We take a look at what could be one of the popular decks coming from Knights of the Frozen Throne, Divine Shield Paladin. This theorycraft guide will help you consider crafts, mulligans, and gameplay!
Knights of the Frozen Throne is just around the corner, and that means all new decks! I am beyond excited for the set because, as a deck builder, it is the influx of new minions and spells that keeps the game fresh. I’ll be discussing/theorycrafting in the coming days, and I thought I’d kick things off with Divine Shield Paladin. Aggro Paladin has always been my forte (took it to legend more than any other deck by a wide margin) and it is something I always like to see pop up. While the list in this article is not strictly aggro, it definitely bends that way. Paladin has relied on murlocs for some time, but I believe the new tools it got with KFT there could change the play style. Yes, you still want to control the board and stack up damage, but the way you go about that may look a little different than what you’re used to.
Divine Shield Aggro Paladin Deck List
This deck, at its core, is an aggressively-slanted tempo build. There are a few ways to go the Divine Shield route, but I think tempo is going to be your best bet. Divine shield minions are the best when they are getting value trades and controlling the board. That then rapidly advances the pace and gives you ways to push as much damage through as you possibly can. If you can get your opponent into a position where all of their minions are going to be invalidated by divine shield trades, then you are likely going to win.
At its core, this deck is very similar to Jambre’s murloc list. You have some cheap minions that build well together, and you use them to go right into your midrange threats like Spikeridged Steed or Sunkeeper Tarim. On top of that, you also have access to the Dread Corsair/Patches the Pirate package as well as a ton of ways to value trade. While the deck does not have the inherent synergy the fish Paladin does, you make up for it with your bubbles. Nothing is better than sticky minions, and this list is absolutely chock full of them. Once you take the board, your aim to is to never let it go.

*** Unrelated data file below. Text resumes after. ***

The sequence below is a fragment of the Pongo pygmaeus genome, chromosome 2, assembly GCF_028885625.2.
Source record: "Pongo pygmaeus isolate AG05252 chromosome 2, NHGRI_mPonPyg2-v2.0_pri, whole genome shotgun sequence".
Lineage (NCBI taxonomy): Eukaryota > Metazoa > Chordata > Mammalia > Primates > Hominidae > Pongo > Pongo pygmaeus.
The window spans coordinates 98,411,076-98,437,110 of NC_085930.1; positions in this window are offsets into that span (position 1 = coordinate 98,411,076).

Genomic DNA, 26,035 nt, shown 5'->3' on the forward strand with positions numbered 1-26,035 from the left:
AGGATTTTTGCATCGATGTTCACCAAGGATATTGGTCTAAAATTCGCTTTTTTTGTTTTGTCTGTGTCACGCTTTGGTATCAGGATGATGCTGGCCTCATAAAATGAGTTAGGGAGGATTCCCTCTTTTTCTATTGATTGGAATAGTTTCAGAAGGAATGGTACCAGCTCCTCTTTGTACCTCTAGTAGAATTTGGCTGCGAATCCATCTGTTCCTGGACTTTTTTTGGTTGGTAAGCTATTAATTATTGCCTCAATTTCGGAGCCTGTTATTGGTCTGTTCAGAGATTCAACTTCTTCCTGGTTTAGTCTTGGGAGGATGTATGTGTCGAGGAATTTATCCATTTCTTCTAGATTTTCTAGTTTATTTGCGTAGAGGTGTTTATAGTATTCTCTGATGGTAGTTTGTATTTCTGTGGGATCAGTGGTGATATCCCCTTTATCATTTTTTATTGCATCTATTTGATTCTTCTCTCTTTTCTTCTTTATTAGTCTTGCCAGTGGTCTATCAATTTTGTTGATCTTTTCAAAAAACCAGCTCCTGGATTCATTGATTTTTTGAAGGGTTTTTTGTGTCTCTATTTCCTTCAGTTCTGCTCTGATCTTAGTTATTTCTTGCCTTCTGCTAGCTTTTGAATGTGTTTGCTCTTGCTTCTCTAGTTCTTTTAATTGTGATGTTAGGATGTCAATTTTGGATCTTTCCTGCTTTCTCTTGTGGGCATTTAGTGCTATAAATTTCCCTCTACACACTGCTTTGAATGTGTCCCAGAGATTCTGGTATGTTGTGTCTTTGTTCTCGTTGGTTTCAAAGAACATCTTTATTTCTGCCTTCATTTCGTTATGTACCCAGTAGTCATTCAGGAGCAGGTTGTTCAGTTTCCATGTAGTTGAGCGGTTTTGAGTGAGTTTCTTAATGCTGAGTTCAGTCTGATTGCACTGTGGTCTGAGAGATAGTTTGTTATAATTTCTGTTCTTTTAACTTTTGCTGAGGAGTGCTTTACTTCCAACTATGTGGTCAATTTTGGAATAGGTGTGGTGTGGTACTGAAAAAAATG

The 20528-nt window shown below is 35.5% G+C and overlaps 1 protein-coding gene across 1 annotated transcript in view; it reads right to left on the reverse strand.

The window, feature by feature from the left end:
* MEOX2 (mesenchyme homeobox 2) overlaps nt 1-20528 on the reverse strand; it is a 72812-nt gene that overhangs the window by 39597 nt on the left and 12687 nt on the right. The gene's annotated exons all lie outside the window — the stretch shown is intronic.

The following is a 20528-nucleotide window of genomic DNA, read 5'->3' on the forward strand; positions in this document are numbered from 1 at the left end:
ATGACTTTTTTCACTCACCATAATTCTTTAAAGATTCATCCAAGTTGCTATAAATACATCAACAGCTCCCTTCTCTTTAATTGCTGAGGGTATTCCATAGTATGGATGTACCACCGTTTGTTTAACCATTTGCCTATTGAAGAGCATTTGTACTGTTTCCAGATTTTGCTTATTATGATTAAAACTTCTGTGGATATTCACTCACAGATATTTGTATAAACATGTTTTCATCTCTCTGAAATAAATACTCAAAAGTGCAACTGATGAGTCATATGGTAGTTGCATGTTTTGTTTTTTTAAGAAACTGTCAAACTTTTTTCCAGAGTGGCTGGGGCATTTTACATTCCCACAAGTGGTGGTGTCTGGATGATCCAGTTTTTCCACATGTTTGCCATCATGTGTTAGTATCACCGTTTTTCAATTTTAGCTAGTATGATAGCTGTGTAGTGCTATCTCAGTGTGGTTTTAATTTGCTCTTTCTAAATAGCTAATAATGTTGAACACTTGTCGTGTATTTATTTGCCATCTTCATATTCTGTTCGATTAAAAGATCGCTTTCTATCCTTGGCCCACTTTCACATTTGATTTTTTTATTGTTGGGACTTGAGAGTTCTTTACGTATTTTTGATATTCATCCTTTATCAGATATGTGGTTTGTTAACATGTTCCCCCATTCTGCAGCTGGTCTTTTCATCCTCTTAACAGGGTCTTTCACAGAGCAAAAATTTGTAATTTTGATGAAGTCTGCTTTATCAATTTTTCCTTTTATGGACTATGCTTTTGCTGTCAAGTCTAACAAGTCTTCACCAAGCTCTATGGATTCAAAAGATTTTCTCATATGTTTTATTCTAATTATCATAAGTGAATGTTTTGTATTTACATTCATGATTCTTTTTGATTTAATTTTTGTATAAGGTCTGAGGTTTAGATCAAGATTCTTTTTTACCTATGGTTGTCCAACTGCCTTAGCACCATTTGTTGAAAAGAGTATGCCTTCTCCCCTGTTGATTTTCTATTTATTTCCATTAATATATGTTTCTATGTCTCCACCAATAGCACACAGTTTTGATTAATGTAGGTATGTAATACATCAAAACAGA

As you can see, we are all about the curve. You want to kick off the game on turn one with things like Argent Squire and Righteous Protector and then build as quickly as you possibly can. However, also note that there are not too many divine shield synergies here. Rather than trying to build up to some big combo, you want to use the bubbles to make sure your opponent can never cement their spot on the board. Almost every minion in this build, from Sunkeeper Tarim to Corpsetaker to Dread Corsair is a tempo play in its own right. Those, backed up with your strong weapon package, should be enough to match any other deck’s early game.
I also want to specially mention Dark Conviction, which I think really pushes this deck to a new level. The two mana spell may not be Keeper of Uldaman, but you give up the body in order to save two mana. That’s a pretty good trade in a deck that wants to fight for the early board. Versatility is always going to be important in Hearthstone, and this card allows you to push damage, set up trades, and take down large minions. However, it really shines on turn two after a squire or protector. A two mana 3/3 with divine shield is going to create a lot of problems early decks, and believe it will be that interaction that makes this a contender.
Beyond that, everything else looks to fill out the aggressive curve (which tops at six) and push damage. Buffs are extremely solid with the sticky minions, as are most of the one-of tech slots. Leeroy Jenkins is also a great finisher against control. Now that there are no murlocs, the two drop spot is a bit weak. I think Dire Wolf Alpha does a great job of helping you trade and push through damage. It also gets protected by the taunts.
Divine Shield Aggro Paladin Play-Style
As mentioned above, this deck is all about the tempo. Well, tempo and damage. Trading is extremely important in Hearthstone, and nothing gives you trades like divine shields. Even something as simple as using a 2/2 to kill a 2/2 and keep your 2/2 around can change the course of an entire game. This deck is predicated off of that idea, and seeks to give you multiple ways to get out ahead of your opponent. For that reason, I would look at this like the old Midrange Hunter lists more than I would as Midrange Paladin.